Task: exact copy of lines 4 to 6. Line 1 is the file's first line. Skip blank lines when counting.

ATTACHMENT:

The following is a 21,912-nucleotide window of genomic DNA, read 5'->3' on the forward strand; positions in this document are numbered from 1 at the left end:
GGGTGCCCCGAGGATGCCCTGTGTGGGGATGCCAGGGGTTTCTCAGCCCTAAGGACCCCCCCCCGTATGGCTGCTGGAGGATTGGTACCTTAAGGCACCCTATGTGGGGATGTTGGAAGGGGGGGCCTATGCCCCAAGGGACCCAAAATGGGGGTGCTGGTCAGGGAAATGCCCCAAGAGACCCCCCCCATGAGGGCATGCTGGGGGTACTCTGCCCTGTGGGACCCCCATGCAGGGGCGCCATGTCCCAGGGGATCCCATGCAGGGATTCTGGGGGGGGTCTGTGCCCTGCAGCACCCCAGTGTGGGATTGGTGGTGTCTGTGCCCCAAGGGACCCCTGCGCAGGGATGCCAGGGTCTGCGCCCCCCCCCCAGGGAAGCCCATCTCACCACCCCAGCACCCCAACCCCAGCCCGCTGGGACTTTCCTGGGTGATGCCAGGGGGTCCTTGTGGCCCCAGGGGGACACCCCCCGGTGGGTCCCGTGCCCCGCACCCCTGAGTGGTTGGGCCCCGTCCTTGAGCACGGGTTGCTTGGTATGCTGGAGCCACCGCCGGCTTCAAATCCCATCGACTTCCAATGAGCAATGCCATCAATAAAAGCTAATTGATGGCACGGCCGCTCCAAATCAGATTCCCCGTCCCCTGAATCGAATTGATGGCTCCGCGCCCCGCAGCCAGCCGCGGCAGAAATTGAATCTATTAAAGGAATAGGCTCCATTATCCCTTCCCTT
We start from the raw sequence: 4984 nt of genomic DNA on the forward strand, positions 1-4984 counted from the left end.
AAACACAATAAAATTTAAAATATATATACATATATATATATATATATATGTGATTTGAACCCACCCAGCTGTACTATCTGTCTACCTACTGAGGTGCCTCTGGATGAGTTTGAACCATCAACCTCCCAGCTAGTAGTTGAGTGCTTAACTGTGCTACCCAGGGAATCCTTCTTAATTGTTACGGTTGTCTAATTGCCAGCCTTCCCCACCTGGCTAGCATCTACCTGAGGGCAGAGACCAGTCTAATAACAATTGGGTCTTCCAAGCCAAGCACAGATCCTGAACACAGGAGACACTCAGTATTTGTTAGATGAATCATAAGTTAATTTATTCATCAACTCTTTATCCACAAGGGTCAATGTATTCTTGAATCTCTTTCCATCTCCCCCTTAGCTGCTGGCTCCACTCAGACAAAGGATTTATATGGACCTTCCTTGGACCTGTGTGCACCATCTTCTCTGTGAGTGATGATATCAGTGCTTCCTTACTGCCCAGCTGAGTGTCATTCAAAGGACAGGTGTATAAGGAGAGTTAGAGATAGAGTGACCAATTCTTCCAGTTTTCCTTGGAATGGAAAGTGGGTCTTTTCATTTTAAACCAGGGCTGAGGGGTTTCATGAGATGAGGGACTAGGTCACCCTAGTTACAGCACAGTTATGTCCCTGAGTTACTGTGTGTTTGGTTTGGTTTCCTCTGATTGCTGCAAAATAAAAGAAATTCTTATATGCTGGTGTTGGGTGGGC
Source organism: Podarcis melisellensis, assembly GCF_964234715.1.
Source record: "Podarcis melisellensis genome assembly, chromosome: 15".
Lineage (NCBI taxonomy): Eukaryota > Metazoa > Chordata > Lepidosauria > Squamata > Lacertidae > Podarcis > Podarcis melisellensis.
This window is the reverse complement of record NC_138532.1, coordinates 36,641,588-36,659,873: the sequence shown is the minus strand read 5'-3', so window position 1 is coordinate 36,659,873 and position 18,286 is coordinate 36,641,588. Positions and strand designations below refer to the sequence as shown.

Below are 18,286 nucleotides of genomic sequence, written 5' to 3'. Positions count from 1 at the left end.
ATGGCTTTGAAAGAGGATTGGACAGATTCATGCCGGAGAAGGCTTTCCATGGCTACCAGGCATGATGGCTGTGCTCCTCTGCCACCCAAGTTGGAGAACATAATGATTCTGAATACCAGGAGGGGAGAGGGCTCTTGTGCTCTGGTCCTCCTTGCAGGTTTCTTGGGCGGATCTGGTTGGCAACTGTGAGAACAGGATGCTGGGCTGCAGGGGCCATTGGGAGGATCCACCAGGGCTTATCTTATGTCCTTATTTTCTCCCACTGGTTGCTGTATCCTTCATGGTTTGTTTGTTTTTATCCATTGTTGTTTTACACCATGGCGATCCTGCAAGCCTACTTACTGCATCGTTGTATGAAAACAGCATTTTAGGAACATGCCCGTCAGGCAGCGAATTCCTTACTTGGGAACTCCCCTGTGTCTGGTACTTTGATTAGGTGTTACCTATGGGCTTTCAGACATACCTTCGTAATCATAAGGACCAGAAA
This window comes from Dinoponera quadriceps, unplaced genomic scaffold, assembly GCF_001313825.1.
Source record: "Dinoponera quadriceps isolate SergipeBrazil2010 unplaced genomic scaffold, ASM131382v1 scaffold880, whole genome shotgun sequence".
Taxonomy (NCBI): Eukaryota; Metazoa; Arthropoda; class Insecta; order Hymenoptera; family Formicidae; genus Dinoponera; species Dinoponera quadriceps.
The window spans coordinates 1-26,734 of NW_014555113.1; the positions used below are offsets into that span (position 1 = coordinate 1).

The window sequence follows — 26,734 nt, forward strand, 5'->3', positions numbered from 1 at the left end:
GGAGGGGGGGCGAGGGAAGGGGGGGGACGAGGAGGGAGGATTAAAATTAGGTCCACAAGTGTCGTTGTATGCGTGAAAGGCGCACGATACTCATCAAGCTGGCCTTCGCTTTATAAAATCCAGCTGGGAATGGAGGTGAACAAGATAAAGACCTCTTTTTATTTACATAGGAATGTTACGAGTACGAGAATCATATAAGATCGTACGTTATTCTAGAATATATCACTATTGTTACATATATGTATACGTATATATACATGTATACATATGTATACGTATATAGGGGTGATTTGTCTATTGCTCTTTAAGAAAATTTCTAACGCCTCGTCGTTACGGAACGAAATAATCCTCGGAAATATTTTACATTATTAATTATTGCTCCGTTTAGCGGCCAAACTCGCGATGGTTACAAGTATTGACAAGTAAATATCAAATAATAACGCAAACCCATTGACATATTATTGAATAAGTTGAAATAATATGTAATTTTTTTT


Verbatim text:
AAACACAATAAAATTTAAAATATATATACATATATATATATATATATATGTGATTTGAACCCACCCAGCTGTACTATCTGTCTACCTACTGAGGTGCCTCTGGATGAGTTTGAACCATCAACCTCCCAGCTAGTAGTTGAGTGCTTAACTGTGCTACCCAGGGAATCCTTCTTAATTGTTACGGTTGTCTAATTGCCAGCCTTCCCCACCTGGCTAGCATCTACCTGAGGGCAGAGACCAGTCTAATAACAATTGGGTCTTCCAAGCCAAGCACAGATCCTGAACACAGGAGACACTCAGTATTTGTTAGATGAATCATAAGTTAATTTATTCATCAACTCTTTATCCACAAGGGTCAATGTATTCTTGAATCTCTTTCCATCTCCCCCTTAGCTGCTGGCTCCACTCAGACAAAGGATTTATATGGACCTTCCTTGGACCTGTGTGCACCATCTTCTCTGTGAGTGATGATATCAGTGCTTCCTTACTGCCCAGCTGAGTGTCATTCAAAGGACAGGTGTATAAGGAGAGTTAGAGATAGAGTGACCAATTCTTCCAGTTTTCCTTGGAATGGAAAGTGGGTCTTTTCATTTTAAACCAGGGCTGAGGGGTTTCATGAGATGAGGGACTAGGTCACCCTAGTTACAGCACAGTTATGTCCCTGAGTTACTGTGTGTTTGGTTTGGTTTCCTCTGATTGCTGCAAAATAAAAGAAATTCTTATATGCTGGTGTTGGGTGGGC
Source organism: Podarcis melisellensis, assembly GCF_964234715.1.
Source record: "Podarcis melisellensis genome assembly, chromosome: 15".